The overarching theme of last week’s NATO summit was revitalization. After years of uncertainty, with the U.S. under Donald Trump all but turning its back on the alliance, and even some European members expressing doubts about its future, there is the sense again that NATO is the keystone to maintaining the western-led international order. But it is weakened, and the proverbial vultures are circling.
Russia in particular sees an opportunity to fracture NATO, with a strategy of deepening the crisis between Turkey and key members like the U.S. Is Russia using Turkey to destroy NATO?
Adnan R. Khan: Firstly, what are the weak points that Russia believes it can target to weaken NATO?
Ilter Turan: For some time now, there have been strains in NATO solidarity. We might remember Emmanuel Macron calling NATO as having experienced brain death. Donald Trump sent a message that the American commitment to defend Europe may not be as reliable as assumed. Turkey’s purchase of the S-400s added another layer of division.
With all of these issues, Russia senses an opportunity to weaken NATO and it appears to have chosen Turkey as the instrument to do it. In fact, a rather high-ranking member of the Russian government recently intimated that the problem standing in the way of Turkish-Russian relations is NATO. But when we examine Turkish behavior, we observe that it lives up to all of its commitments within NATO. It takes part in all NATO exercises, and considers NATO as a resource which it can call on in the event its security is challenged by regional actors, which does not exclude the Russians.
So, despite the shortcomings of NATO its weakening solidarity, which the Americans are now trying to restore – it is still the case that Turkey views the alliance as an important resource to achieve security. At the same time, it seems that NATO is growing increasingly cognizant of the important contribution Turkey’s membership makes to NATO’s defense, particularly in view of the fact that the EU has limited defense capabilities. Jens Stoltenberg, NATO’s secretary general, recently acknowledged that it is Britain, Turkey and the U.S. that are the main defenders of Europe.
Adnan R. Khan: The UK-Turkey relationship is relatively stable, but the relationship between Turkey and the U.S. is at historic lows. How do we explain that relationship through the NATO lens?
Ilter Turan: I think when we talk about NATO, obviously we’re talking about a community of nations, but within that community, there are bilateral relations, too. There are a number issues between Turkey and the U.S. that have really little to do with NATO. The only exclusive NATO issue seems to be the S -400. There are, of course, other issues that transcend bilateral relations and also affect NATO, like the conflict in the eastern Mediterranean, which pits two NATO allies against each other. So in the complicated world of international relations, it’s not surprising that there are disagreements between the U.S. and Turkey on a number of issues.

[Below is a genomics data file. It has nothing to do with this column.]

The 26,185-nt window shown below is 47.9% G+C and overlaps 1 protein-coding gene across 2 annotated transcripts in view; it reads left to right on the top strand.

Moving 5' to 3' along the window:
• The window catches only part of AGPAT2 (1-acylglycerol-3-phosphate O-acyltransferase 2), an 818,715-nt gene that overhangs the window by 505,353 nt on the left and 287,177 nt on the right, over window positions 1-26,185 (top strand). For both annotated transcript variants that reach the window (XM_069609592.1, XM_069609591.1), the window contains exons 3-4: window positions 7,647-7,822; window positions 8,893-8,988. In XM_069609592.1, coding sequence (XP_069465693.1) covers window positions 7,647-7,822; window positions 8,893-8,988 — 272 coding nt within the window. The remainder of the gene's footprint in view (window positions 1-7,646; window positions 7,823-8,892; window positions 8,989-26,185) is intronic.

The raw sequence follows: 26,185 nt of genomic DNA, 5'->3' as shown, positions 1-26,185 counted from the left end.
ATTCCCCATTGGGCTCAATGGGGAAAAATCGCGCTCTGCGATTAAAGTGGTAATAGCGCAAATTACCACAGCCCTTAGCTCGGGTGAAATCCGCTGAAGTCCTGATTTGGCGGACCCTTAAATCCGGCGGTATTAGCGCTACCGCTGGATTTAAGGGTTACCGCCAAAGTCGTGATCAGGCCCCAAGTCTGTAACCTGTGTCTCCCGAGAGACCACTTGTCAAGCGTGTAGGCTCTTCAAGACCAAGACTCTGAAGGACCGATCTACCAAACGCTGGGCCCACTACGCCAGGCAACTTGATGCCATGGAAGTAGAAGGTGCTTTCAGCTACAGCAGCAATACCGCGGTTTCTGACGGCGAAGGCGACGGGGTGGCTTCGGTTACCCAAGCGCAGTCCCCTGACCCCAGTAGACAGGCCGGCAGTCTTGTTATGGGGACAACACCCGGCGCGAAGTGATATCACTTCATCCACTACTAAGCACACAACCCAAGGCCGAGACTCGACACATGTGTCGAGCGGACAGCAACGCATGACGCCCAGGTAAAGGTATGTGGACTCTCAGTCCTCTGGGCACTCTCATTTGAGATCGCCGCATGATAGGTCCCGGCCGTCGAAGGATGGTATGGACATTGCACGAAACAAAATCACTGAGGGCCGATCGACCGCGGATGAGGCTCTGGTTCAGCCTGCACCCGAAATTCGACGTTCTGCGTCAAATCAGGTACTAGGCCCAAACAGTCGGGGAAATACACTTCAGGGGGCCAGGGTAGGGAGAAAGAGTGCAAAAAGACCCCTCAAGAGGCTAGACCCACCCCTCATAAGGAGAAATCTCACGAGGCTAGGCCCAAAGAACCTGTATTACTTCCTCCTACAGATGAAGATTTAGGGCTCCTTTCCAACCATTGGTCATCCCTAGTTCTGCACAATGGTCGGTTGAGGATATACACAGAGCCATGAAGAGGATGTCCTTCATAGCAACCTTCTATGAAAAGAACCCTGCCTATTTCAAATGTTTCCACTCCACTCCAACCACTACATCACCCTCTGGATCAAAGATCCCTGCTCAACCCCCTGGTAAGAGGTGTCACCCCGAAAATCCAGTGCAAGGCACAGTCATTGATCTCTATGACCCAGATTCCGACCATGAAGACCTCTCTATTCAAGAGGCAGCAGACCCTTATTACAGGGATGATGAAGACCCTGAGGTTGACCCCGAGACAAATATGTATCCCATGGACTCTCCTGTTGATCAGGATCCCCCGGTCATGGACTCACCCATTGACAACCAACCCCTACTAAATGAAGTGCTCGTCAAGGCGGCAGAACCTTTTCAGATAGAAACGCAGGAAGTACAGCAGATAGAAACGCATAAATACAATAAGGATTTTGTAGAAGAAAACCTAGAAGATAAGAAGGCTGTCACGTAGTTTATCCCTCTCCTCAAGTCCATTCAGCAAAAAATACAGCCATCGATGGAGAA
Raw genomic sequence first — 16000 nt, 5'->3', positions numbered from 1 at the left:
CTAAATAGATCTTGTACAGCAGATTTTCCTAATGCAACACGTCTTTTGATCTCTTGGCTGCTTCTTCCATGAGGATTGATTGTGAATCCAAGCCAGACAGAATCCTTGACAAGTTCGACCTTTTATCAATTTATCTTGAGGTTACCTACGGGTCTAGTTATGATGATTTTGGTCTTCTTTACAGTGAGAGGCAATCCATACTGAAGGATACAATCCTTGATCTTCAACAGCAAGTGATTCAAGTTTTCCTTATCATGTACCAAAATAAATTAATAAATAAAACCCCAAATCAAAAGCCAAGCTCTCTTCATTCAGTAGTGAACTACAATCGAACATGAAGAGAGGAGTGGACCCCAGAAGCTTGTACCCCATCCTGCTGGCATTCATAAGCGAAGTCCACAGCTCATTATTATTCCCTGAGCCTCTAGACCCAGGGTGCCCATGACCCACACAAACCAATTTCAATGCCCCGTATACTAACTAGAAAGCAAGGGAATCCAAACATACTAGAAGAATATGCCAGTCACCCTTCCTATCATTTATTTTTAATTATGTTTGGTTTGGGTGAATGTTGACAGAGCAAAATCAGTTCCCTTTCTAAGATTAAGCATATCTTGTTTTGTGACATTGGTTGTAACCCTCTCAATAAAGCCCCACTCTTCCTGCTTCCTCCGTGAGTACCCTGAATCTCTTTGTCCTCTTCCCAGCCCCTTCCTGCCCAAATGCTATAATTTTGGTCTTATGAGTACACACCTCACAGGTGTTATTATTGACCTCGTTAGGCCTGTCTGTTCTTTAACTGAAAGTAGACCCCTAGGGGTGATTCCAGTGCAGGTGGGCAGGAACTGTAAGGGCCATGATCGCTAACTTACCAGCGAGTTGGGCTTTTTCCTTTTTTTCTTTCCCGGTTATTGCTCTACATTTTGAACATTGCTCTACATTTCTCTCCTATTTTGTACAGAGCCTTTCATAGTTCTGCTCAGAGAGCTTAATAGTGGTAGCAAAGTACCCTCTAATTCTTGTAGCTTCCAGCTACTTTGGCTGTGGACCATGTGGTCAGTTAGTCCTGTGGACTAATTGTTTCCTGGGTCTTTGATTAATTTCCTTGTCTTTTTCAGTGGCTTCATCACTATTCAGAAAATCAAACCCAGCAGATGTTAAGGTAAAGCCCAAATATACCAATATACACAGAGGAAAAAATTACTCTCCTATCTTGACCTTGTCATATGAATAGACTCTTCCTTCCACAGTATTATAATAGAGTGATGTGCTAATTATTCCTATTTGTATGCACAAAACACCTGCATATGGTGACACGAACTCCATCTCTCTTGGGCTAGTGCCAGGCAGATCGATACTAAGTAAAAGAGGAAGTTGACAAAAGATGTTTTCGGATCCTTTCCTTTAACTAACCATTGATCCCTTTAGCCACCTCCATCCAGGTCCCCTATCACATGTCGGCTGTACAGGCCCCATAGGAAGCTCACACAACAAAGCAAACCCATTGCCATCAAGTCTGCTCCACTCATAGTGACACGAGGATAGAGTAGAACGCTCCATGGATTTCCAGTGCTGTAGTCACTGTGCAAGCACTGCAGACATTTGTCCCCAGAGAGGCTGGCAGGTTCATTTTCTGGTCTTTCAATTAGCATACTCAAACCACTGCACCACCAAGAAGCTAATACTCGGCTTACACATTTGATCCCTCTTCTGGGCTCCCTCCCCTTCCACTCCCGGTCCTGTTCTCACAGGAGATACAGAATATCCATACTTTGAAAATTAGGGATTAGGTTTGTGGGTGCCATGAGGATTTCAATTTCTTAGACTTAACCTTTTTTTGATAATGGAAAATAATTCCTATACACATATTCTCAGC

The S-400 is, of course, is not just an American-Turkish issue. Other NATO allies have also suggested that it is not a good idea to acquire an air defense system which, firstly, cannot be integrated into the NATO system; secondly, would possibly compromise NATO security; and thirdly, would be produced by a country that is defined as an adversary of NATO. These are serious problems.
Adnan R. Khan: Indeed, it seems to be a weak point that Russia can exploit to divide NATO allies. Do you think fixing the S-400 issue is going to be sufficient to fix the relationship between Turkey and NATO, and the U.S. in particular?
Ilter Turan: No. But the S-400 is intimately connected with the F-35s, and more generally to the need for NATO countries to renew their air capabilities. If Turkey is kept out of the F-35 system, then it will have to turn to other sources. The only serious option available on the market comparable to the F-35 is the Russian Su-57. Already, after India dropped out, Russia is looking to Turkey to purchase Su-57s, an outcome that would only deepen the rift between Turkey and NATO.
Adnan R. Khan: So putting all this together, if, as Stoltenberg says, Turkey is a critical component of European defense, then the Russian push to sell Turkey the S -400s is a way to peel Turkey away from NATO and thus severely weaken the alliance. Turkey is the Achille’s Heel. How can that change such that Russia stops trying to meddle in Turkey’s affairs?
Ilter Turan: I’m not persuaded that Russia will ever stop, but I think their hopes of pushing Turkey further away from NATO may be vitiated if the as S-400 crisis is resolved and if Turkey is re-integrated into the F-35 program. The U.S., as the superpower within NATO, can utilize its influence to influence the behavior of other members toward Turkey. I think the new American president is aware of this and was the reason why the EU postponed considering applying more sanctions to Turkey in its upcoming meeting. There seems to be an effort to bring Turkey back into the NATO fold and keep it out of the Russian sphere.
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